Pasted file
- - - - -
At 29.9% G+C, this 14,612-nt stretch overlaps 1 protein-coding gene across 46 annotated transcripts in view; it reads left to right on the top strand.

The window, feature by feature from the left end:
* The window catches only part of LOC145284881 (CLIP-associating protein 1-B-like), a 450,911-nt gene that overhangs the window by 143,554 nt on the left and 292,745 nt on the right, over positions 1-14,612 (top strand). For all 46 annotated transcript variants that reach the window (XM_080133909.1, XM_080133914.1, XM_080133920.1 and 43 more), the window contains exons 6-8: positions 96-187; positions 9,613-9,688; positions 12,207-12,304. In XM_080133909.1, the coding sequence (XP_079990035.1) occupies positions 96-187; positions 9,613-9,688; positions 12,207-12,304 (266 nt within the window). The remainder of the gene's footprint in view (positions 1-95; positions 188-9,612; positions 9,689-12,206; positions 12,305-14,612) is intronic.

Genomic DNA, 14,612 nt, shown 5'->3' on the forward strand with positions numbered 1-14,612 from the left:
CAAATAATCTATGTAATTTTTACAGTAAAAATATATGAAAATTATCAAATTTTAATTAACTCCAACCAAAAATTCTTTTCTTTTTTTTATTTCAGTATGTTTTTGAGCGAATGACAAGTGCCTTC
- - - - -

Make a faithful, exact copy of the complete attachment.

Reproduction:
At 29.9% G+C, this 14,612-nt stretch overlaps 1 protein-coding gene across 46 annotated transcripts in view; it reads left to right on the top strand.

The window, feature by feature from the left end:
* The window catches only part of LOC145284881 (CLIP-associating protein 1-B-like), a 450,911-nt gene that overhangs the window by 143,554 nt on the left and 292,745 nt on the right, over positions 1-14,612 (top strand). For all 46 annotated transcript variants that reach the window (XM_080133909.1, XM_080133914.1, XM_080133920.1 and 43 more), the window contains exons 6-8: positions 96-187; positions 9,613-9,688; positions 12,207-12,304. In XM_080133909.1, the coding sequence (XP_079990035.1) occupies positions 96-187; positions 9,613-9,688; positions 12,207-12,304 (266 nt within the window). The remainder of the gene's footprint in view (positions 1-95; positions 188-9,612; positions 9,689-12,206; positions 12,305-14,612) is intronic.

Genomic DNA, 14,612 nt, shown 5'->3' on the forward strand with positions numbered 1-14,612 from the left:
CAAATAATCTATGTAATTTTTACAGTAAAAATATATGAAAATTATCAAATTTTAATTAACTCCAACCAAAAATTCTTTTCTTTTTTTTATTTCAGTATGTTTTTGAGCGAATGACAAGTGCCTTC